Lines for People After the Party

By Alex Dimitrov Alex Dimitrov
And whenever they couldn’t speak they looked at each other.
How long should I look at the world before I go home?
It’s a moody life like Debussy on a weekend
and all the appointments and money and drinks they do go.
So with our beautiful coats we went back to that mess
and what happened? Someone found what they wanted
by night, by mistake. In the car it felt like summer
and we lived with no sun    . . .    just metals and leather.
A lot of   Mondays. A lot of you in the grass I go to and touch.
Oh and Los Angeles for its slow light. Rome for when it gets late.
You. Not you, but you who are reading   . . .
what won’t you ask for and want?
Of course I remember it differently because I was broke
and it feels like I’m broke still.
The cabs lined up but no one took him
where he wanted to go. Those months shared a face
and the face of a dog on a street was the only thing
that really saw you (for a long time).
Then I heard you were traveling, I heard you were somewhere,
I heard you were nowhere anyone looked for at all.
French stationery. Construction. Sent then deleted. Missed you
so sorry next time press yes to continue press now.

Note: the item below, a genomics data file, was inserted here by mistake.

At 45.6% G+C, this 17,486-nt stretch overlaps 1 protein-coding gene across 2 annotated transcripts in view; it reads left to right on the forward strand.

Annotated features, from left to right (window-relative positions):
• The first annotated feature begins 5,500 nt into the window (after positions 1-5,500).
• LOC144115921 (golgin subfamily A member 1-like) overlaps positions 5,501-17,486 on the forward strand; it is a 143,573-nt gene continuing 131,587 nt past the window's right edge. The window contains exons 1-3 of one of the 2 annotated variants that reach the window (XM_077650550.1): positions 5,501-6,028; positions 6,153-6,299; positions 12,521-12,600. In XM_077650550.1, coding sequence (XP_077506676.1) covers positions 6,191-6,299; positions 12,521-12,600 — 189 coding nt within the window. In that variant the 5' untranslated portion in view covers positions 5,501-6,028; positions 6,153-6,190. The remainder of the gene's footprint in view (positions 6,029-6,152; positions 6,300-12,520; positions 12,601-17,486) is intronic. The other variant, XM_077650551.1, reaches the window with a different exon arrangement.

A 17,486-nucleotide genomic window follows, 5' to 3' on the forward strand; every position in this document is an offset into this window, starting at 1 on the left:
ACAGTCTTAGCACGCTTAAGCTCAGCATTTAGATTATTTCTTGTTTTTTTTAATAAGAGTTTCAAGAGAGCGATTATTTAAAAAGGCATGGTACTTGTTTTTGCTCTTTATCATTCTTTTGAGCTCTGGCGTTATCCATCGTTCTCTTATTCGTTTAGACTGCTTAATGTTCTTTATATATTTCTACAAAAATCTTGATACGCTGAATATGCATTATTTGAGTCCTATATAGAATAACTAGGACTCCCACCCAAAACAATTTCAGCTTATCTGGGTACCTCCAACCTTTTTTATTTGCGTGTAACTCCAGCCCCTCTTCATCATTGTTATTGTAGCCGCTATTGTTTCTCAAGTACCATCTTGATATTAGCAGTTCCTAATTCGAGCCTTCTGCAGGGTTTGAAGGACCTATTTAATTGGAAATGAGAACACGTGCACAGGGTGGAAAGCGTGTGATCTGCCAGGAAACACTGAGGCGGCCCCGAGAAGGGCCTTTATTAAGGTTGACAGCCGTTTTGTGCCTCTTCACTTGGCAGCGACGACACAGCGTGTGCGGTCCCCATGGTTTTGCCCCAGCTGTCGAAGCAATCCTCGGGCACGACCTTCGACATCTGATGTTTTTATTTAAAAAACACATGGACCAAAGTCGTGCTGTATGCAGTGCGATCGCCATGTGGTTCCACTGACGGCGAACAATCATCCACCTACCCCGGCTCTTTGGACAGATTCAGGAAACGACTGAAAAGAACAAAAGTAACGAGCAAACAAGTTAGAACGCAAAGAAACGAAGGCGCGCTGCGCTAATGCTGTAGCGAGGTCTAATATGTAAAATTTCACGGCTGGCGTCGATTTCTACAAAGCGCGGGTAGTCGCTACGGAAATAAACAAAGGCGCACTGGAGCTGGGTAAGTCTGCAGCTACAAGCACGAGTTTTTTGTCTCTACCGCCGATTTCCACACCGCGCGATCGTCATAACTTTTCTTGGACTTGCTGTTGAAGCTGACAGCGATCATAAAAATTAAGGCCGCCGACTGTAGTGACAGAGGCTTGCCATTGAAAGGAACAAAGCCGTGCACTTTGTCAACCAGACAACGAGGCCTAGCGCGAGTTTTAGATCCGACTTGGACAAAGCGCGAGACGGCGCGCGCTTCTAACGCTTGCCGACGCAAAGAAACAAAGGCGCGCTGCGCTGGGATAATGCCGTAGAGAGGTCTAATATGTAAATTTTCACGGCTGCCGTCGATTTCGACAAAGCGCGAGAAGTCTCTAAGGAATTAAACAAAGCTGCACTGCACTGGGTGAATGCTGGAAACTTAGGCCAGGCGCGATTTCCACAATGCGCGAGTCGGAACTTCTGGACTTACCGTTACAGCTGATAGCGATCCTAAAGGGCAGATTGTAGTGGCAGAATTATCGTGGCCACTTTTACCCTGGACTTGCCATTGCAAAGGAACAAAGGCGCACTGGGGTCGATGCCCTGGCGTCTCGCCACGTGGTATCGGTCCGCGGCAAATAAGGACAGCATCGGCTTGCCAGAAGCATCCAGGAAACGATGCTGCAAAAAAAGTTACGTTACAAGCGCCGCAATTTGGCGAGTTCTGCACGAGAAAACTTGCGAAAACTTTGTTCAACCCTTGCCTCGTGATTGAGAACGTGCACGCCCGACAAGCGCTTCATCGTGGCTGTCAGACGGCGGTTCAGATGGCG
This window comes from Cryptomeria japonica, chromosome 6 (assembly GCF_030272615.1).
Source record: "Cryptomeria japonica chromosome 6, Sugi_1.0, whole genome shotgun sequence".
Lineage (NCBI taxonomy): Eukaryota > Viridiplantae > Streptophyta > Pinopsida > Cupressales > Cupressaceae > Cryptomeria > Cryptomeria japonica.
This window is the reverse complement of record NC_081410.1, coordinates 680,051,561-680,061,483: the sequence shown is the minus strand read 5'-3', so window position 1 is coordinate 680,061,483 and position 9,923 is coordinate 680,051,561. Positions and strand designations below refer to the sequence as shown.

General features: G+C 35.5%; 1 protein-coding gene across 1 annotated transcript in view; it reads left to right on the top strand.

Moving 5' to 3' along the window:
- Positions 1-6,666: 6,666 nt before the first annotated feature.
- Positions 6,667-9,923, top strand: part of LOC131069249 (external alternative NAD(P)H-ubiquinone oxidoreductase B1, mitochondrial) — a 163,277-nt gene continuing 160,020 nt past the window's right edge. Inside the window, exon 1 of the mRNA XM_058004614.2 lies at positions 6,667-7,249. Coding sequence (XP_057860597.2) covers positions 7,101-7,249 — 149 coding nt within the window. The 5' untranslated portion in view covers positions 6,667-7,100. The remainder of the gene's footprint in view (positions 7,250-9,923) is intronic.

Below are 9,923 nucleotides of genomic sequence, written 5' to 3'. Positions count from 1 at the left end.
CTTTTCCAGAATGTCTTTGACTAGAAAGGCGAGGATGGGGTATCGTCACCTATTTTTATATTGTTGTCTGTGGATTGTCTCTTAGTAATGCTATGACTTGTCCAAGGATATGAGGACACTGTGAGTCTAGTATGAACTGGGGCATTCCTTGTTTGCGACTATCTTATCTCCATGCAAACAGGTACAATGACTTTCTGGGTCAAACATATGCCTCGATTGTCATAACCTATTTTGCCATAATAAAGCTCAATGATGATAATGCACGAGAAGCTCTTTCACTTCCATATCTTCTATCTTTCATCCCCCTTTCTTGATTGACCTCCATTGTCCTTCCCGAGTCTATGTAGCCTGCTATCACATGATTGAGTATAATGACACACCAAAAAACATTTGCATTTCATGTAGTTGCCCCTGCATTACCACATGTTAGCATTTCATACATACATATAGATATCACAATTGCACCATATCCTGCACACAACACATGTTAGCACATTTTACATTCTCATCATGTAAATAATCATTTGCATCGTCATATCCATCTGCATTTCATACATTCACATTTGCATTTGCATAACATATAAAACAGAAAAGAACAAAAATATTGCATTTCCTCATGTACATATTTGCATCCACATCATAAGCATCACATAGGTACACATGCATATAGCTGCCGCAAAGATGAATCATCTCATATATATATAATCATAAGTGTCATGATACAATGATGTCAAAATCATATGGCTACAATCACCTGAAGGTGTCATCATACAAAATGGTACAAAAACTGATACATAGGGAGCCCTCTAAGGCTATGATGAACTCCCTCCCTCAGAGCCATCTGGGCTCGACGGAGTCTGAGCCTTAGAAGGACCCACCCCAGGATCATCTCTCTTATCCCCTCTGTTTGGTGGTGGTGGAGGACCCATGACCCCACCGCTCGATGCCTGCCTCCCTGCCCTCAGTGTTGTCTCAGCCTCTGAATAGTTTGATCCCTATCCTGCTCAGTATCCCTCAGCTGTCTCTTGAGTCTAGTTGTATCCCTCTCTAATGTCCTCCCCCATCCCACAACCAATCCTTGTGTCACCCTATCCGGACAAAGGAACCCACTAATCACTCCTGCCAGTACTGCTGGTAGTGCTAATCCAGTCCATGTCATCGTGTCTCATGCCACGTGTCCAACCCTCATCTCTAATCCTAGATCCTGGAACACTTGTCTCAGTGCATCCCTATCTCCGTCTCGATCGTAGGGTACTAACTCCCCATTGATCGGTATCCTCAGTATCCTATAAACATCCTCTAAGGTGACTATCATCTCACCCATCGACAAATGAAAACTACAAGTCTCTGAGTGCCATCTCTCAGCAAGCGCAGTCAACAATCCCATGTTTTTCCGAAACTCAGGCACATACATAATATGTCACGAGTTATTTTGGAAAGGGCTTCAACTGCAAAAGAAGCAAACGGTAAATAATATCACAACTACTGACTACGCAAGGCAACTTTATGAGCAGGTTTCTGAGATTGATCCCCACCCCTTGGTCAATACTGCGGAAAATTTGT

And I stood on Barrow then Greenwich then Allen
then all streets, every street, all the time, everyone.
There was a check you used just to drive out there.
There was a storm that brought a gold door in front of their shoes.
You know, it doesn’t get easier with the lights on.
It doesn’t get easier to watch the play with an end.
On the way out someone said, what a terrible way to portray life.
But about us. Hide all week then some place
we go empty the dark in. In the dark
with our vices and best shirts and history’s dress.
Then you could find me anytime. And then there’s right now.
Where wouldn’t we go to be no one and those people again?

Source: Poetry (December 2013).


This poem originally appeared in the December 2013 issue of Poetry magazine

December 2013
 Alex  Dimitrov


Alex Dimitrov is the author of Begging for It (Four Way Books, 2013) and American Boys (Floating Wolf Quarterly, 2012). He lives in New York and is the founder of Wilde Boys, a queer poetry salon.

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SUBJECT Arts & Sciences, Poetry & Poets, Social Commentaries, Class

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